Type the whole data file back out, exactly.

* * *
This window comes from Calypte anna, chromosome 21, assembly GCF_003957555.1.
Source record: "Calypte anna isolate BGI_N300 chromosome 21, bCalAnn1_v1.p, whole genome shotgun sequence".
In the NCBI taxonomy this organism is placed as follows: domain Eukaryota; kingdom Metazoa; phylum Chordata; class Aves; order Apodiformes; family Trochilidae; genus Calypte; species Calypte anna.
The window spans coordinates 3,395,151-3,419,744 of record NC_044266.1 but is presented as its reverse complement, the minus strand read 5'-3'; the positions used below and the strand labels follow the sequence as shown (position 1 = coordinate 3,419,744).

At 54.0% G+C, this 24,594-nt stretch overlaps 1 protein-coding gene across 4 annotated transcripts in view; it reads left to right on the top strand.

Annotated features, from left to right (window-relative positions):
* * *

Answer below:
This window comes from Calypte anna, chromosome 21, assembly GCF_003957555.1.
Source record: "Calypte anna isolate BGI_N300 chromosome 21, bCalAnn1_v1.p, whole genome shotgun sequence".
In the NCBI taxonomy this organism is placed as follows: domain Eukaryota; kingdom Metazoa; phylum Chordata; class Aves; order Apodiformes; family Trochilidae; genus Calypte; species Calypte anna.
The window spans coordinates 3,395,151-3,419,744 of record NC_044266.1 but is presented as its reverse complement, the minus strand read 5'-3'; the positions used below and the strand labels follow the sequence as shown (position 1 = coordinate 3,419,744).

At 54.0% G+C, this 24,594-nt stretch overlaps 1 protein-coding gene across 4 annotated transcripts in view; it reads left to right on the top strand.

Annotated features, from left to right (window-relative positions):